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More chores for girls in the UK means less time to schoolwork

Covid-19 is having a disproportionate impact on girls in Britain, with many taking on additional household chores such as cooking and cleaning, leaving them less time to do their schoolwork, according to a new survey.

Two-thirds (66%) of girls and women aged between 14 and 24 say they are spending more time cooking for their families because of the pandemic, compared with just under a third (31%) of boys in the same age group.

They are also spending more time doing stereotypical household chores such as doing the shopping (52%), cleaning (69%) and looking after sick relatives,  the research by global children’s charity Theirworld found. 

Ahead of International Women’s Day on March 8, the findings suggest that while the disruption to education over the past year is affecting all school children in the UK, the impact on girls is greater than on boys.  

The findings will renew calls for governments to put education, especially for girls, at the heart of their responses to the pandemic, amid fears that Covid-19 will undo decades of progress for girls and women. 

The research also suggested that it is not just girls’ academic performance which is at risk. One in five girls said that not attending schools was also having a negative impact on their mental health. chores for girls

Globally,  before Covid-19, 132 million girls around the world were not in school, including 34 million of primary age.  The pandemic has worsened the global education crisis and exacerbated inequalities, with 1.5 billion children – including 767 million girls – out of education at the peak of school closures. 

There are fears that without urgent action, 11 million girls will never return to school, which will have huge consequences for wider societies.  

Research shows that girls’ education is the driver of healthier, wealthier and more equitable societies. A child whose mother can read is 50% more likely to live past the age of five and twice as likely to attend school themselves. With just one additional year of schooling, a woman’s earnings can increase by 12%.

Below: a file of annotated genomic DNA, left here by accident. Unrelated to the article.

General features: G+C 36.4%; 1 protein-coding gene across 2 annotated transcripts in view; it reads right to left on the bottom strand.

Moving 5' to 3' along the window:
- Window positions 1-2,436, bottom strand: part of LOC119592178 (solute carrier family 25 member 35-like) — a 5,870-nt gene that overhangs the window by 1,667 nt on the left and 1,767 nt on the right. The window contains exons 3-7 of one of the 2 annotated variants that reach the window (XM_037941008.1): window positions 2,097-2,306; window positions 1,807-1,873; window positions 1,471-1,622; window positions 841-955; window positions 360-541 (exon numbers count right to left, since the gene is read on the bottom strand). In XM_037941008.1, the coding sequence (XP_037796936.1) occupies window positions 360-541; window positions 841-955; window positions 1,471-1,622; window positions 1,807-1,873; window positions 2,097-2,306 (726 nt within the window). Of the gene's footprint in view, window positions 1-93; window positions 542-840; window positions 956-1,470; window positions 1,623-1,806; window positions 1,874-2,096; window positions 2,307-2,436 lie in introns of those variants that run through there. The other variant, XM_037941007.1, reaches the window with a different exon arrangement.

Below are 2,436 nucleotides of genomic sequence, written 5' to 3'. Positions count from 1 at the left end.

Justin van Fleet, the President of Theirworld, said: 

“These findings are alarming because they show that in rich and poor countries alike, even when huge strides have been made in relation to gender equality,  girls risk falling behind as a result of the pandemic. This will have devastating consequences not just for girls but for everyone because the knock-on benefits of girls’ education are huge. 

“As we emerge from the depths of the crisis, we must renew our commitment to education, particularly for girls, and remember that there is no better way of creating a more equitable recovery, and subsequently more equal societies, than prioritising girls’ education.”

Sarah Brown, the Chair of Theirworld, said: 

“There are reports that women’s equality could be pushed back by up to 10 years by the pandemic and this is a stark reminder that the fight for gender equality is ongoing. The findings from this study show that when girls are locked out of school they can easily become trapped in traditional household roles which can put their education in jeopardy. 

“The unprecedented crisis of the pandemic brings the opportunity to focus minds on  reimagining education for every girl and boy, and the innovative steps needed to reach every single one of the UN Sustainable Development Goals, which include providing a quality education to every child and achieving gender equality. 

“In our view, quality education, especially for girls,  provides the key to every other goal – a new educated global population will better serve the challenges of climate, nutrition and health everywhere.”

In 2021, Theirworld is calling on world leaders to maintain and expand education budgets, ensuring that education is at the heart of the recovery from the pandemic. 

Ahead of the G7 meeting of world leaders in June, Theirworld is calling for education to be at the heart of the Covid-19  response to ensure that no child is left behind and becomes a long-term victim of the pandemic. 

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